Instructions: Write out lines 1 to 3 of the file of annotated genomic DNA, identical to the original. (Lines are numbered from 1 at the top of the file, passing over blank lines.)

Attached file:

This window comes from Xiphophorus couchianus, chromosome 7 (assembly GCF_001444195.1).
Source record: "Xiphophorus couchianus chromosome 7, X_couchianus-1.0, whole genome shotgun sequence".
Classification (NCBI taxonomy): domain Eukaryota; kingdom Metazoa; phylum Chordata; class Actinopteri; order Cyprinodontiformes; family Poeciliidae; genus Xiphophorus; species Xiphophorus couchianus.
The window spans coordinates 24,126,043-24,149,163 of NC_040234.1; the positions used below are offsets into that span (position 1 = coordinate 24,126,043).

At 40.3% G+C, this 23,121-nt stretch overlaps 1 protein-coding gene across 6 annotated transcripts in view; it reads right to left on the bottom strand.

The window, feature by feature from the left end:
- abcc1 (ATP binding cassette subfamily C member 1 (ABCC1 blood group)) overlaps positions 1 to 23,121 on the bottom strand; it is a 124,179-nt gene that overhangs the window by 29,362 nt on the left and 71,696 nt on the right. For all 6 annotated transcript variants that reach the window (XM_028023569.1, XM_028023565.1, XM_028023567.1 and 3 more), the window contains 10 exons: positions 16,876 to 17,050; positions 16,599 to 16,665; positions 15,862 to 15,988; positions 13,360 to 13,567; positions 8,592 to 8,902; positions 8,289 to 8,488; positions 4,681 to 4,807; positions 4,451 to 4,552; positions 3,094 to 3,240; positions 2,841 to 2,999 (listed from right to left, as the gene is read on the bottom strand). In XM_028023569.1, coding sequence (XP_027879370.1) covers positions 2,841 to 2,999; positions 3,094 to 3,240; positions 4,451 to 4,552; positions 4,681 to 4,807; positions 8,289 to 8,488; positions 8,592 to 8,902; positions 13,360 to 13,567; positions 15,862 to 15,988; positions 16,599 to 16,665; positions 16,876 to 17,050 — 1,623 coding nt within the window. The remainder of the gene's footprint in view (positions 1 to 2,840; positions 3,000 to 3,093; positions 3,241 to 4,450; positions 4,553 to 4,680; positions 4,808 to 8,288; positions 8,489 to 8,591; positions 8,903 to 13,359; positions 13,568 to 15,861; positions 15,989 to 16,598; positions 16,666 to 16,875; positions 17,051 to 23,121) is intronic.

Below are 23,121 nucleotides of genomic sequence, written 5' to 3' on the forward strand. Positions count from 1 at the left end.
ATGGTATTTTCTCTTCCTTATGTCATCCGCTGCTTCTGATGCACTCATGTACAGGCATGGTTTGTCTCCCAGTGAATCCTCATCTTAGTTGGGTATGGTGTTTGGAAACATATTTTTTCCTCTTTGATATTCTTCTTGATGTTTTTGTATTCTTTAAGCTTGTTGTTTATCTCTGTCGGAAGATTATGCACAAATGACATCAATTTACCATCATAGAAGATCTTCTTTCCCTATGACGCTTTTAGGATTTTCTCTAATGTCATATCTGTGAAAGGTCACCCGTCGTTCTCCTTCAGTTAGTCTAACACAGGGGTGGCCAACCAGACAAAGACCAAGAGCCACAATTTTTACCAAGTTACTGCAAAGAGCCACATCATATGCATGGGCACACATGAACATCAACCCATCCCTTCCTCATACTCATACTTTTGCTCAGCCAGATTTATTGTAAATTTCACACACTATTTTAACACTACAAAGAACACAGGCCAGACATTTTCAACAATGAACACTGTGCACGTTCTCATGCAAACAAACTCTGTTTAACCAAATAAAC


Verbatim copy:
This window comes from Xiphophorus couchianus, chromosome 7 (assembly GCF_001444195.1).
Source record: "Xiphophorus couchianus chromosome 7, X_couchianus-1.0, whole genome shotgun sequence".
Classification (NCBI taxonomy): domain Eukaryota; kingdom Metazoa; phylum Chordata; class Actinopteri; order Cyprinodontiformes; family Poeciliidae; genus Xiphophorus; species Xiphophorus couchianus.